Her sightless hands felt all the ridges of the clay pot…
my client smiled ever so slightly.
Her sightless eyes looked back at my direction for approval.
We were just talking about how making a bowl or a cup out of clay is a process,
just like recovering from a health crisis.
In this class she was in her element.
Creating and making. Recovering and re-discovering her life skills.
My element too, but today, I was just an observer.
My job today: to take her to class and back home safely.
My client is blind and recovering from a stroke.
A caregiver has many, many roles. Sometimes those roles are more of an extension of WHO we are. Like crafting, pottery, painting and the like are for me. Some of us just struggle through the parts that aren’t really part of our makeup. Like cleaning up vomit without ourselves vomiting… (EEK! I am a bit squeamish about that aspect of my job)
There are moments of caregiving when I feel like an empty pot.
I am unable to comprehend a family’s decision to not see “grandma” in her golden aged years. I come from a family that is very small. We valued each other, right where we are at. We aren’t perfect, but made certain we visited our grandparents frequently in their golden years. Some clients share with me that their families only see them for birthdays and Christmas. And that breaks my heart as well as theirs.
Other moments that feel solitary are times when we must make a simple decision quickly;
“Let go of the client and grab the door that’s going to bang her from behind…” or “How do I get her from the car to the wheelchair to the entrance in a no parking zone and do I hope-no-traffic-cops-are-around trick, AGAIN, because we are late to her appointment?”
Sometimes elderly clients can be challenging. Bad days happen. Grumpy about life and everything in general carries over onto the person doing the caregiving. We take the brunt of a lot of their emotions, good or bad.
Sometimes there are cracks in OUR pottery. Our hearts break just a little bit when a regular client shows signs of regression or more symptoms in their condition.
The chips on our pottery appear in many ways. We have our OWN families and other emotional pulls on our lives as well. Caregiving is not just physically BEING THERE, it’s living the emotional roller coaster of several clients, sometimes as many as four or five, in ONE DAY. We chip. A little piece of us falls off. We may have a stellar day, where all clients are happy and peaceful. We may have those garbage days where nothing and no one even cares we are there with them. Our children suffer when we aren’t there to tuck them into bed, because we are filling in for Mrs. Smith’s regular caregiver who called in sick. And do we blame ourselves for prioritizing Mrs. Smith over our kiddos? I know I do!
Our hearts are soft, us caregivers. Sometimes we forget to take care of OURSELVES. Our homes suffer first. We take extra shifts to help out, to make sure Mrs. Smith is cared for, first. Our spouses many not see us if they have full time regular job hours because we can keep such weird and crazy hours that change at a moments notice. We come home emotionally spent a lot of nights.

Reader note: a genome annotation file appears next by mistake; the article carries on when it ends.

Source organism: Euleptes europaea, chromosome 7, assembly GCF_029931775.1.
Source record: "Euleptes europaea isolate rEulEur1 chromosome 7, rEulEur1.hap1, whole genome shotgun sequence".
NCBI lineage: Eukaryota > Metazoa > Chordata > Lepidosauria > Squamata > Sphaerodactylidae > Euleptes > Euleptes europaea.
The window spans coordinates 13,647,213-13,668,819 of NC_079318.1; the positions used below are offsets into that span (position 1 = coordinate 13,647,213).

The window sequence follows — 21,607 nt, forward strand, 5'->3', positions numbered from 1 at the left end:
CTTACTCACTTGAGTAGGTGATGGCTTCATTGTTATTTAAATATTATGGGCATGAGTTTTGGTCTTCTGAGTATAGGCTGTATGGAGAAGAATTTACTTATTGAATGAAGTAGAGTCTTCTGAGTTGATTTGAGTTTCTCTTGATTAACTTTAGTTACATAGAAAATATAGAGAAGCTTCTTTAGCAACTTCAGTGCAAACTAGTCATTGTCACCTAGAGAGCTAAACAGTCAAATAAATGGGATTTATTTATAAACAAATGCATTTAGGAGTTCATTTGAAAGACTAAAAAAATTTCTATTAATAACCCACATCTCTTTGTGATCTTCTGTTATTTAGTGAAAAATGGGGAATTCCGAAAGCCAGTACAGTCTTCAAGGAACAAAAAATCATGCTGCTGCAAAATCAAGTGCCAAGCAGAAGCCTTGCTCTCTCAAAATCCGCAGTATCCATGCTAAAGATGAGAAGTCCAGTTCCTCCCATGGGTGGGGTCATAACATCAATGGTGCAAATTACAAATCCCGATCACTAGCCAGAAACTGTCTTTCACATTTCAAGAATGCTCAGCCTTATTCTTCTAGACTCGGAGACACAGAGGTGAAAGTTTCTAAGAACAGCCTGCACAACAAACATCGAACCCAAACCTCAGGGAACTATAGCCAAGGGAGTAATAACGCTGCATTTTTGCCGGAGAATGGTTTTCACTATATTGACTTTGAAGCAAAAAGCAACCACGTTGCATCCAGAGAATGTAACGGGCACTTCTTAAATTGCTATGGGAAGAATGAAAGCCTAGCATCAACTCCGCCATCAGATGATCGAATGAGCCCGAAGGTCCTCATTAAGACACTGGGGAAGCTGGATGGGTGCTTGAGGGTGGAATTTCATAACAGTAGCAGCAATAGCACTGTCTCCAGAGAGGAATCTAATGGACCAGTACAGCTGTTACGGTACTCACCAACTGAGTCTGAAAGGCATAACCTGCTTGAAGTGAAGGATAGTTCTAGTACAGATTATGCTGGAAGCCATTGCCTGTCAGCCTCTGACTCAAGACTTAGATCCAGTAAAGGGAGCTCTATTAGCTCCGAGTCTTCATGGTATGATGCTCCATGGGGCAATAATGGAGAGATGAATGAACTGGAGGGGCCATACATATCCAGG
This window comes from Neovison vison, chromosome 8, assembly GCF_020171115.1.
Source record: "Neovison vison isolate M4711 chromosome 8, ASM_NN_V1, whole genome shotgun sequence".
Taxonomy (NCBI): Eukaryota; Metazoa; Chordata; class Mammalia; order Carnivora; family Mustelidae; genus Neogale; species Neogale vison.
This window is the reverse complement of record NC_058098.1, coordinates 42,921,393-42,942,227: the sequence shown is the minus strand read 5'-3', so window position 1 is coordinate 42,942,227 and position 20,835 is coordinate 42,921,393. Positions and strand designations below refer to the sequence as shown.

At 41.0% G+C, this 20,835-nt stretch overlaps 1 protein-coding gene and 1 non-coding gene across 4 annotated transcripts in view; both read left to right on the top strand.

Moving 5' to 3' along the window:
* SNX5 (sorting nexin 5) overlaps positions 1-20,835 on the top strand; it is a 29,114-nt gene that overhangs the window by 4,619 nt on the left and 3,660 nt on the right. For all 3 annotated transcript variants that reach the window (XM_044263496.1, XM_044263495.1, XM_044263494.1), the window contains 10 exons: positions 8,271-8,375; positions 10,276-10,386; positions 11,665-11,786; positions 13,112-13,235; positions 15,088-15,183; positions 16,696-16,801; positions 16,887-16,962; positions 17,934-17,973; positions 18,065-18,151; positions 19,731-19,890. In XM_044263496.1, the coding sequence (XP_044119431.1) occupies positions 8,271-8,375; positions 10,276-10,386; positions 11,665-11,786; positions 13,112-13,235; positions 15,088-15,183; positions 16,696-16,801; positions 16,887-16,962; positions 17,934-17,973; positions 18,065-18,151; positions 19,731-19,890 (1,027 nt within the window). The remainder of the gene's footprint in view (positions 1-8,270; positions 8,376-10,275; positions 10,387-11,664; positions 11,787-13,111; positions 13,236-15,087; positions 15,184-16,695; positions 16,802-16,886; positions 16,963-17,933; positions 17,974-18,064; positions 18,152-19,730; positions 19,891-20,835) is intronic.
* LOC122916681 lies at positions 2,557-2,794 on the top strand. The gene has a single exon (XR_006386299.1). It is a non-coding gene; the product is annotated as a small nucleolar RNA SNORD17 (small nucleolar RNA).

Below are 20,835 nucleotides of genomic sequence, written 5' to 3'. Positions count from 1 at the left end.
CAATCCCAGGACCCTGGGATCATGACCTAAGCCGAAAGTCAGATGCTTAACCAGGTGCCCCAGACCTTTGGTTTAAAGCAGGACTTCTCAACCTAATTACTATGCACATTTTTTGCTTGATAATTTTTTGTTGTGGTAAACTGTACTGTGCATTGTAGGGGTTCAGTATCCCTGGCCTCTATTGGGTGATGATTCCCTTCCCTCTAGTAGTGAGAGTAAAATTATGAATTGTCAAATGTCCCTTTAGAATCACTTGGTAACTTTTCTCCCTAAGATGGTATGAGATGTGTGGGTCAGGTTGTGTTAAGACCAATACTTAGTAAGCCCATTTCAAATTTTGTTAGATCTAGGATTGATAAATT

Caregivers give much of themselves. The feeling of running on fumes doesn’t take long to surface on our radars.
What we need most is BALANCE. Knowing when to give, when to pull back.
I watch my client give her bowl some more wet clay, pulling at the edges making them more uniform. The thin spot now covered and thicker.
I see myself, pulled and molded, sharp and then soft. I realize that this caregiving thing is what I make of it.
I can decide how much I give to my clients, my family, and my spouse.
If I don’t have my priorities in line and straight from the get-go of this caregiving adventure, one or more of these will suffer. My own HEALTH may suffer. Both mental, physical and spiritual. No where in my caregiver training manual gave the cautionary “ BALANCE for the caregiver” speech. No one really stressed it enough that burn out can happen quickly if we don’t balance each aspect of our busy lives first. It’s more than a paycheck.
I am NOT a seasoned caregiver in the sense I have done this very long as a JOB.
I have however, been a caregiver since the age of 18 years old living with and caring for my great grandmother. It went back in my life even farther than that, when my mother was diagnosed with her first cancer when I was 11 years old. We didn’t have a home health nurse back in those days come and change surgical dressings. And my father checked out. I was it. So in many ways, I understand what families go through when they call a service that offers caregiving for their loved ones. It's a necessity.
When the family needs an outside source for care, I want them to call my company first. I want them to see our caregivers as fresh, softened hearts and with very little chips. Vessels full of love and kindness for their loved one. Capable skilled hands that get the “job” done but go above and beyond if needed.
We caregivers rely on our management teams to make sure we don’t become cracked, brittle and unusable. Support is important. Checking in, communication with their caregivers is a MUST. I am so grateful for a company that recognizes this. I am grateful for the emotional, spiritual and physical support they give me.
But I AM THE MOST INTRGREGAL PART OF THIS BALANCE. I can approach my role as much or as little as I choose. That realization is important.
Her pottery class reminds me why that’s okay.
I am a work in progress.
And yeah, I guess the cracks are part of the vessel (me!) but I have hope. AND I have courage.